cities and microchipping

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cities and microchipping

Post  Admin on Fri Apr 20, 2012 11:22 am

As some may know, the species once most popular as pets are now on Appendix 2 of CITES (the Convention on International Trade in Endangered Species) and are also covered by additional, EU-wide, legislation which controls sale, transport and possession within Europe. As such, they may no longer be imported, sold, offered for sale or otherwise traded in within Europe without a special permit. Trade collecting, import and sale of wild tortoises of these species is prohibited totally.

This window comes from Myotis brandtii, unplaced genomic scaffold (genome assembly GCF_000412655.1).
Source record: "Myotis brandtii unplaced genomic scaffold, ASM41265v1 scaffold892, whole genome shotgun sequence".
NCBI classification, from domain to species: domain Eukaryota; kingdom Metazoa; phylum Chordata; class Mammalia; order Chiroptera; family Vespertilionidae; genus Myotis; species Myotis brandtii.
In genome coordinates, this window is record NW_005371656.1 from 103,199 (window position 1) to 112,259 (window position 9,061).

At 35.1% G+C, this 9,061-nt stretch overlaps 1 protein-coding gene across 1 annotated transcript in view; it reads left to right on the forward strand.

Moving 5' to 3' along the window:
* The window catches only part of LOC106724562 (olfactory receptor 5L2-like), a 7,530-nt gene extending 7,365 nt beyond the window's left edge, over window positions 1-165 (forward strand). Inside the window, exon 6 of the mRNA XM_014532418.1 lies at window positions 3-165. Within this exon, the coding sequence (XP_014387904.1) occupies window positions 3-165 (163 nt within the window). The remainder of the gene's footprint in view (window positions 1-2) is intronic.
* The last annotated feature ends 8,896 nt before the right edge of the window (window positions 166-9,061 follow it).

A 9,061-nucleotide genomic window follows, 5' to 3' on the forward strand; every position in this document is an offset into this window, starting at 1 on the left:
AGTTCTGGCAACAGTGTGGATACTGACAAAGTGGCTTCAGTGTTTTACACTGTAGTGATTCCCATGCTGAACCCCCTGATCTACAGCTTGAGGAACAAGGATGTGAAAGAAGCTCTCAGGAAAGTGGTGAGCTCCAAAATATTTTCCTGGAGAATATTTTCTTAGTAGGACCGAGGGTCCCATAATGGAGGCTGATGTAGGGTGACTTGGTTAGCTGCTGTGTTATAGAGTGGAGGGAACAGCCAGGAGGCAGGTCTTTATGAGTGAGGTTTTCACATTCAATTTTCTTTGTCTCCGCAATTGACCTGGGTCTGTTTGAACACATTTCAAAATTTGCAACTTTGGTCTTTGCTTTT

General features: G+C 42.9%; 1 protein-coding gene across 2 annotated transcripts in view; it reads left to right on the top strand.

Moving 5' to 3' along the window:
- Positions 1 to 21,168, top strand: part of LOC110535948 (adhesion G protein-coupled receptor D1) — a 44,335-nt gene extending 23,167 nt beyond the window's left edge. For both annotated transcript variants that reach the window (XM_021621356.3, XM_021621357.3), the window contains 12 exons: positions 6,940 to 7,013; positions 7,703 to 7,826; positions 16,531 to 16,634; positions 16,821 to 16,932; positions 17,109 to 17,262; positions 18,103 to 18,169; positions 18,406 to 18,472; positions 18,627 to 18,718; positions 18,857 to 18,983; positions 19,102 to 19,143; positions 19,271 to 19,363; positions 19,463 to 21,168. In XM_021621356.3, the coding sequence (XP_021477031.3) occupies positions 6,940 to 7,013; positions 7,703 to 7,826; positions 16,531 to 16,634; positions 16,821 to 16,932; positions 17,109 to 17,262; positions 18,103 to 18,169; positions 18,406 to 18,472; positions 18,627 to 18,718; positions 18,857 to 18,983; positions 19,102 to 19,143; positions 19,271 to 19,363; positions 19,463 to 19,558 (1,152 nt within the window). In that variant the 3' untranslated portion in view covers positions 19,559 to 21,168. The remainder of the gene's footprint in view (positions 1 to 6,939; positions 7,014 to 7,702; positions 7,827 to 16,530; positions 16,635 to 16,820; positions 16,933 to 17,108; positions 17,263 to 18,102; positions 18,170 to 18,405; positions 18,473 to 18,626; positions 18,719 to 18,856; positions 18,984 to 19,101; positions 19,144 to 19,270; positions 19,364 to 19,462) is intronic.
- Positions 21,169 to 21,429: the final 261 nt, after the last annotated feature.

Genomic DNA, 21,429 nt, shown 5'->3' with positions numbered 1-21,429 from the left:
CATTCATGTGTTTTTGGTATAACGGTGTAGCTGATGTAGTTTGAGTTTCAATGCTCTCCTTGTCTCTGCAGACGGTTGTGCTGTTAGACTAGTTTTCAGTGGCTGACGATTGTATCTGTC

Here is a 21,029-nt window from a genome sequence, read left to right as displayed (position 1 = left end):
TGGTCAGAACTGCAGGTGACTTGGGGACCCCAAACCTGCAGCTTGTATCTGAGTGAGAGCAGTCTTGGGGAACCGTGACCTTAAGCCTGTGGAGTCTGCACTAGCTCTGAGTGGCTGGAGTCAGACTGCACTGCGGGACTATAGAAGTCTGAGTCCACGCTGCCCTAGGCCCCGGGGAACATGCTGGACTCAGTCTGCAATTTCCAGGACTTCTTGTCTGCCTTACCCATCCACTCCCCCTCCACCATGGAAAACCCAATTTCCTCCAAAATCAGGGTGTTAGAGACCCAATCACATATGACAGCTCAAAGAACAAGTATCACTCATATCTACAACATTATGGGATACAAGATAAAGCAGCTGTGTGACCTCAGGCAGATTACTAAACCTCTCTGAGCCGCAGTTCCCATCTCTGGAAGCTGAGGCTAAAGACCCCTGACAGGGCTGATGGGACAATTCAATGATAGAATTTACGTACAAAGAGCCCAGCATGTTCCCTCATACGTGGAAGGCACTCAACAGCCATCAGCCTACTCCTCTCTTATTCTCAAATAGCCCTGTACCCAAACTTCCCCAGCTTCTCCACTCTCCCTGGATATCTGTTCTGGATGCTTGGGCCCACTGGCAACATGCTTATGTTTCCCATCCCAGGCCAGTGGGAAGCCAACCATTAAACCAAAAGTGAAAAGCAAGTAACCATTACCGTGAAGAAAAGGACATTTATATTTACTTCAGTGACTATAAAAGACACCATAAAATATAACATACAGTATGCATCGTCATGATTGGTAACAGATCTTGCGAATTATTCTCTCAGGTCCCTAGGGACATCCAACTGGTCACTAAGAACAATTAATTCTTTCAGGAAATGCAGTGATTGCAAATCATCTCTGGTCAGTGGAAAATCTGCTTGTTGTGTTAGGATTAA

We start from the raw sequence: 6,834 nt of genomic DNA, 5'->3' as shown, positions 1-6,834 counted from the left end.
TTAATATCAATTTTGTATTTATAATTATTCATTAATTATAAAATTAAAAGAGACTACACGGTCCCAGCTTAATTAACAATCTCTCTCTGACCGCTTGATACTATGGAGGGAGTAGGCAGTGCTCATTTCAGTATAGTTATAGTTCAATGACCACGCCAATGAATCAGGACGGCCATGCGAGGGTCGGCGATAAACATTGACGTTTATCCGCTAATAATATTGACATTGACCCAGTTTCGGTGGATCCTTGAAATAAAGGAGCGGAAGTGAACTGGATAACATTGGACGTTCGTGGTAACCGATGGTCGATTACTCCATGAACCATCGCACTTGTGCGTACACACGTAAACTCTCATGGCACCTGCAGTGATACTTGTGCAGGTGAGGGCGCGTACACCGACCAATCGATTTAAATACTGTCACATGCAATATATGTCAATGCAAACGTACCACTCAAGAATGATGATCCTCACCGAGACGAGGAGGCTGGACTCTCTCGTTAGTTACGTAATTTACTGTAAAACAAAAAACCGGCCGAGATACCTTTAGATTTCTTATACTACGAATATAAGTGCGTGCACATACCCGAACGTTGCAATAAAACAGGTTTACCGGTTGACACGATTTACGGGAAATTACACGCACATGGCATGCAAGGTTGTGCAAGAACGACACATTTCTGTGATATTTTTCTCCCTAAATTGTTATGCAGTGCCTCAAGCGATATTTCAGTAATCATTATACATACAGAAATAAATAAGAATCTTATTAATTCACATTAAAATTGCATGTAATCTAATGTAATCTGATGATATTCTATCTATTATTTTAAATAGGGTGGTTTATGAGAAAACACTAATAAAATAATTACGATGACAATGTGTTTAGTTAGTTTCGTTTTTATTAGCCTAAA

Private individuals may sell a 'surplus' tortoise but only if they are in possession of the relevant CITES documentation. This applies even if the animal is a long-term pet or is captive-bred in this country. Different countries also insist upon various marking provisions - the UK normally required microchipping of animals to be sold and any adults used for breeding stock (unless the juveniles are below 100 mm straight plastron length, when other conditions apply).Microchipping is the only DEFRA approved means of pet identification All three of the commonly kept tortoise species are covered by CITES Appendix II Annex A, which means that it is an offence to buy, sell, trade or sell the youngsters of any Hermanns, Marginated or Spur Thighed Tortoise without relevant paperwork.The DEFRA will not normally issue an un restricted Article 10 for a tortoise for which adequate history cannot be provided.If you purchase a tortoise with the plastron lenght of less than 100mm straight plastron then you youself will be required to get this animal microchipped,your veternarian will then advice on the course of action to obtain your new paperwork(which now has a £25 handling charge))
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